Drew Barrymore Jokes It Takes 'Time' and 'Perseverance' To Get Kids To Love Healthy Food

The actor and host of the Drew Barrymore Show gets real about getting her daughters to eat healthy and her love for a meatless alternative.

Drew Barrymore
Photo: Quorn

Drew Barrymore is no stranger to the challenges that can come with getting kids to expand their palate. Lke all parents, she has dealt with bouts of pickiness and too many junk food cravings when it comes to her two daughters—Olive, 9, and Frankie, 8.

"Kids go through phases," she says. "You get so excited because you're like, 'Oh my god, they love something; we're going to eat this every day,' and then in a few weeks, they are like, 'I changed my mind, I don't like that,' and you're like, 'Nooo!'"

To prevent tantrums, she says there have been times she's gone for whatever her girls preferred. "I think I was in the zone of so trying to avoid the meltdown and blow-up behavior, I would give them whatever they want, just to get them to eat," says the actor and Rebel Homemaker author.

Plus, Barrymore is busy: she's been hosting her CBS talk show, the Drew Barrymore Show, and running her new magazine, Drew. She doesn't always get to do home-cooked dinners the way she used to, she says (we get it!), and is getting a little help by hopping on the meatless food trend.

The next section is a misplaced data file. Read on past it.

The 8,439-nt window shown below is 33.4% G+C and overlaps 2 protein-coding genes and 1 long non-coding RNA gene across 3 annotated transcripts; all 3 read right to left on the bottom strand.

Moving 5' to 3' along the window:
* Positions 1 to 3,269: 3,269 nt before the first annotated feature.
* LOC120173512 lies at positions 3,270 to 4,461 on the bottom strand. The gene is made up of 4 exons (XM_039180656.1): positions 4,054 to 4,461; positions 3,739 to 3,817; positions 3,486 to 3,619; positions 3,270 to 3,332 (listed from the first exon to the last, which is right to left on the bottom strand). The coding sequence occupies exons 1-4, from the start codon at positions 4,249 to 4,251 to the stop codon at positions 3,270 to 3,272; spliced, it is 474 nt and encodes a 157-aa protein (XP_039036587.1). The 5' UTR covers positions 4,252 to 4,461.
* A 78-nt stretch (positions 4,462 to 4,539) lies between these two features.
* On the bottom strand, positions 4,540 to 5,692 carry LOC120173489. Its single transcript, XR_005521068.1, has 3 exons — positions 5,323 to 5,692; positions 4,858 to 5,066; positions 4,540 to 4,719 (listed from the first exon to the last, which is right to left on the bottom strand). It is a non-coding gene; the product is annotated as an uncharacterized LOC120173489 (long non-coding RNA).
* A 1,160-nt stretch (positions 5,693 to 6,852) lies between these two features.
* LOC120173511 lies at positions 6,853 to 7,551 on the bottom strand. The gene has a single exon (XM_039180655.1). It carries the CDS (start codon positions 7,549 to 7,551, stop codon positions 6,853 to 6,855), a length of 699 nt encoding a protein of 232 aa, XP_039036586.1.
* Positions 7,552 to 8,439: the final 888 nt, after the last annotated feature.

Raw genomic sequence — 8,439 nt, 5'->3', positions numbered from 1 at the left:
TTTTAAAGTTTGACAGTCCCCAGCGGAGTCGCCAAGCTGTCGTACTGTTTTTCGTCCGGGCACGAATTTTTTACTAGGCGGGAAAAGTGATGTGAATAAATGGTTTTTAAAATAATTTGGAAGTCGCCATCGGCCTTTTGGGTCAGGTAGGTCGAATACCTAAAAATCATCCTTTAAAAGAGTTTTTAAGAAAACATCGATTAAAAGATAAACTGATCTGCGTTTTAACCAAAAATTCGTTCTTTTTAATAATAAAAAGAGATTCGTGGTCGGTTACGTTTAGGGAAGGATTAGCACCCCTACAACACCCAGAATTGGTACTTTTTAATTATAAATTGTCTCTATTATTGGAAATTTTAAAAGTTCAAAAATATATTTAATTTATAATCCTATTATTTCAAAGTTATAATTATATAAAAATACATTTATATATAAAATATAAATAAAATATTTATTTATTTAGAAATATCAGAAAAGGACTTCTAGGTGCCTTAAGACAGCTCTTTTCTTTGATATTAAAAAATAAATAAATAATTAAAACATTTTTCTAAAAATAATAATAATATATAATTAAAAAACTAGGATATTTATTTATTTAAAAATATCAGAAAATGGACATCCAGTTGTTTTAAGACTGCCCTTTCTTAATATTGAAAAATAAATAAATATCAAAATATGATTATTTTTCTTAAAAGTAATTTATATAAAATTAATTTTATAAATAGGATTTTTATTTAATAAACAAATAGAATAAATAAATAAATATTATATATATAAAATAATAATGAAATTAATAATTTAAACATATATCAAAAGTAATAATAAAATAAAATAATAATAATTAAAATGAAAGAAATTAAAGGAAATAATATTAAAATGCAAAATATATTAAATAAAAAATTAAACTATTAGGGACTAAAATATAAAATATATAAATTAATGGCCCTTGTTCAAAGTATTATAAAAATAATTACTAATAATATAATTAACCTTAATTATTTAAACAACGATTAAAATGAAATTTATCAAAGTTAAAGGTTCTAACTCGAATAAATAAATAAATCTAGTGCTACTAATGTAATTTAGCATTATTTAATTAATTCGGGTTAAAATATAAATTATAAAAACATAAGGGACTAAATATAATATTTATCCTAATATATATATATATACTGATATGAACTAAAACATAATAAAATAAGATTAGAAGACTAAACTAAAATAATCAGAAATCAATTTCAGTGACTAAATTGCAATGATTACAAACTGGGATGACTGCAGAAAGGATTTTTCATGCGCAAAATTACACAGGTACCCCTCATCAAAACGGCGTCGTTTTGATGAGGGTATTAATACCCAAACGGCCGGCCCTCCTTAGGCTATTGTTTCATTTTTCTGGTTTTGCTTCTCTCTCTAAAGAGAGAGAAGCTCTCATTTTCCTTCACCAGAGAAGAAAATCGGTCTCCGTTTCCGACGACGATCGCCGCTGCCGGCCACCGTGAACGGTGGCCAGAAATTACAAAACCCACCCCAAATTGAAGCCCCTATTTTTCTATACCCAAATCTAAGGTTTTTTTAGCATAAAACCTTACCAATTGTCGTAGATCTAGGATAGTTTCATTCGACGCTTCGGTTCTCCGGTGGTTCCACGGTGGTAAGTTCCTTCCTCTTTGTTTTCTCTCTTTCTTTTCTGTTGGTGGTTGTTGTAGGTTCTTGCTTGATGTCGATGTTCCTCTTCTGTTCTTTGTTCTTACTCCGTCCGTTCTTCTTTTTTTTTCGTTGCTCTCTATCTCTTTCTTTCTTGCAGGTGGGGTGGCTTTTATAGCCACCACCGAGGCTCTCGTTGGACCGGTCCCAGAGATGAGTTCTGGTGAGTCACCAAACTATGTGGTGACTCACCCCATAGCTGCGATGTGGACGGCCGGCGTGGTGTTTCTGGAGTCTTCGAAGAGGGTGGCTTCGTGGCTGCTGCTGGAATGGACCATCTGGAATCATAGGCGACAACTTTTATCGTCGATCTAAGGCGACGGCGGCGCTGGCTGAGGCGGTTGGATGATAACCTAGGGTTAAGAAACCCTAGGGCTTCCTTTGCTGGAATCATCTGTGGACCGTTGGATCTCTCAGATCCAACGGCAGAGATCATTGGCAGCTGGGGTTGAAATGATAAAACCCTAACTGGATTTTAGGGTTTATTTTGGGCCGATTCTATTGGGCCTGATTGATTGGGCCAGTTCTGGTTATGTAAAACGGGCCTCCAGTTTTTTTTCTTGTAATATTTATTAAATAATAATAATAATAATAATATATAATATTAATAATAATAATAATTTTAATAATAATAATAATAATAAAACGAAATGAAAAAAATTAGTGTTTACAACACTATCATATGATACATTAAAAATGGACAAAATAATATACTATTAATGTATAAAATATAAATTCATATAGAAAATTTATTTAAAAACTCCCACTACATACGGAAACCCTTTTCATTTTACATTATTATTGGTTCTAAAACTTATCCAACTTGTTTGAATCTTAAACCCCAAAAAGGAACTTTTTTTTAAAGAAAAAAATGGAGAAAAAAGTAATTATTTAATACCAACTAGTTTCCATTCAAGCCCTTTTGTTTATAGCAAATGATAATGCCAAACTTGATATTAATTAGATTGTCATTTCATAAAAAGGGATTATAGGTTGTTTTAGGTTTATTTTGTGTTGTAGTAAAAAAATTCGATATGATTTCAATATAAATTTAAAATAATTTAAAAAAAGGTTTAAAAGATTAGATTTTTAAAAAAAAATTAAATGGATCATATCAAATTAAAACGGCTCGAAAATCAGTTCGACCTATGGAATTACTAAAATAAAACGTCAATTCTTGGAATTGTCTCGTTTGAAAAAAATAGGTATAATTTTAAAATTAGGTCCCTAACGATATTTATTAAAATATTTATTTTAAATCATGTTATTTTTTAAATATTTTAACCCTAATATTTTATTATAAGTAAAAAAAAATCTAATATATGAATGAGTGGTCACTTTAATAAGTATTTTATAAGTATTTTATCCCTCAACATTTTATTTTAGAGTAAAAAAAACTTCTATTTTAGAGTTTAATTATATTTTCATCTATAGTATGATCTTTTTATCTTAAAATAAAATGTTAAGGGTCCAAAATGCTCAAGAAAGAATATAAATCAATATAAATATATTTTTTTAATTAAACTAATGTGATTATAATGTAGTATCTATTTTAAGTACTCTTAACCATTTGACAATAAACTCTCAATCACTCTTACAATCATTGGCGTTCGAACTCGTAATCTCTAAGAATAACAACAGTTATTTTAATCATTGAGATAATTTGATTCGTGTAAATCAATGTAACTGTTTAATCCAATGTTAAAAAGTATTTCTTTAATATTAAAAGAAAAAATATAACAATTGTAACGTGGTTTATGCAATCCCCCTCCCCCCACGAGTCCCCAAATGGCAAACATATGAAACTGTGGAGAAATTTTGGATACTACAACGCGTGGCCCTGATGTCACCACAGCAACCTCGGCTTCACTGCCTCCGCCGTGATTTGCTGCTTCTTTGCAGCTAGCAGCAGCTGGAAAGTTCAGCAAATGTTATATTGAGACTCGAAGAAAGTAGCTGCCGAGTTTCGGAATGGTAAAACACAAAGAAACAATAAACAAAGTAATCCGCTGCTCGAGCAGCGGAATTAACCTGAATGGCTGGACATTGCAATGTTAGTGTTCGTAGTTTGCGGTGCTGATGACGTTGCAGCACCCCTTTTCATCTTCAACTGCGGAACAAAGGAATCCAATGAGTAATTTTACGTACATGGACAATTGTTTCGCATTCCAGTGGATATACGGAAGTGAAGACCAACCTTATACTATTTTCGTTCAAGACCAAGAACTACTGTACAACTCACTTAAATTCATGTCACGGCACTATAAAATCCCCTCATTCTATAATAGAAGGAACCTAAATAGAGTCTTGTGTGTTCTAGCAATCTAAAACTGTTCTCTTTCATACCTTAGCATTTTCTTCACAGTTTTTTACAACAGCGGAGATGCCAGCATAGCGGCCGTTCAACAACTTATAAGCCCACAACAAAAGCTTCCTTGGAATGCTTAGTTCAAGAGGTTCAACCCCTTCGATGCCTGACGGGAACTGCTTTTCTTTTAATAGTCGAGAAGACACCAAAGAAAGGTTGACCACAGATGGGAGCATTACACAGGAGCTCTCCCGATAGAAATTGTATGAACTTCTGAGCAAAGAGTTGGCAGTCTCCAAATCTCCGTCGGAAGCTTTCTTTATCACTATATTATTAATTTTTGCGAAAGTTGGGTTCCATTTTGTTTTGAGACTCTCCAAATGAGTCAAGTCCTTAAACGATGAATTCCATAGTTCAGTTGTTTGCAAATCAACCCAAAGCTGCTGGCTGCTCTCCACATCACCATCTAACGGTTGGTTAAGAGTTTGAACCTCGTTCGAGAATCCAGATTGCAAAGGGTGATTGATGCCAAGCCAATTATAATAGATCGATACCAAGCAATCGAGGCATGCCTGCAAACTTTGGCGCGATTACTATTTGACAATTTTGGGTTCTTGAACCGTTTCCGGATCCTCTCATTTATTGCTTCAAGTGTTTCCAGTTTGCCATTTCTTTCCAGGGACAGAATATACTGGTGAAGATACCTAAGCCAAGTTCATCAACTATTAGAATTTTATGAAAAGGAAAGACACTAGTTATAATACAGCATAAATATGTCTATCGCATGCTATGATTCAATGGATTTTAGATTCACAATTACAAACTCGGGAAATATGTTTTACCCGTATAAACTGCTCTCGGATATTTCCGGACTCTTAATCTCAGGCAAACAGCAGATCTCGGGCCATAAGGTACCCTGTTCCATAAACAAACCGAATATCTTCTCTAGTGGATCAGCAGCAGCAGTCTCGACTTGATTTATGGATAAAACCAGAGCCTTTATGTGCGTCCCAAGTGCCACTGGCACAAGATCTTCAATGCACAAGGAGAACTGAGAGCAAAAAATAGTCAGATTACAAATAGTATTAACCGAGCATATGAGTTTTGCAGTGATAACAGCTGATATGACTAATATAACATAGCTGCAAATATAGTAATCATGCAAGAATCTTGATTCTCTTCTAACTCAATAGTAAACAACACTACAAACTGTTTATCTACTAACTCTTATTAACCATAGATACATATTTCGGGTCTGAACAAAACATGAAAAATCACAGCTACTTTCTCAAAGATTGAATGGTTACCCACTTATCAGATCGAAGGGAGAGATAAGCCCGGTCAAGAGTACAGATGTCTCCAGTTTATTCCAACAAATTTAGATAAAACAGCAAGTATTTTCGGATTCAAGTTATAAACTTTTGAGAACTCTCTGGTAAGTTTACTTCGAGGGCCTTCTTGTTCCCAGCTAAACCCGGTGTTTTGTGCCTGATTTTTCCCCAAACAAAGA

The star is the chief mom officer of Quorn, a meatless food brand that she says she feels good about giving to her kids. The company's products are made with Quorn mycoprotein, a fiber-rich soy-free protein with no cholesterol that is low in saturated fat, according to the brand's website.

"I'm just also excited to be working with a brand that takes less water, less carbon, and is better for the environment," says Barrymore, who adds she can't get enough of the meatless chicken nuggets. (Research shows plant-based food reduces carbon emissions and waste byproducts that end up in the ocean.)

Meatless products also work well for the actor's diet. Barrymore was raised vegetarian but switched it up when she was about 26 years old. She's now a flexitarian—aka she's mainly plant-based with the occasional inclusion of meat. (She stopped eating chicken more than a decade ago after reading Jonathan Safran Foer's Eating Animals, which discusses factory farming).

But getting her kids to eat and love vegetables isn't always easy. "They're finally on spinach, which is a miracle," says Barrymore, who is also working with World Central Kitchen, which provides meals during humanitarian, climate, and community crises.

This mom of two isn't stressing. She's just trying to strike a balance and get her girls to choose healthy more often. What does that mean? "Time, perseverance, not giving up," she jokes. "Not every day is the same...sometimes I'm cooking them salmon and sometimes we're eating at their favorite food [place], the gas station."

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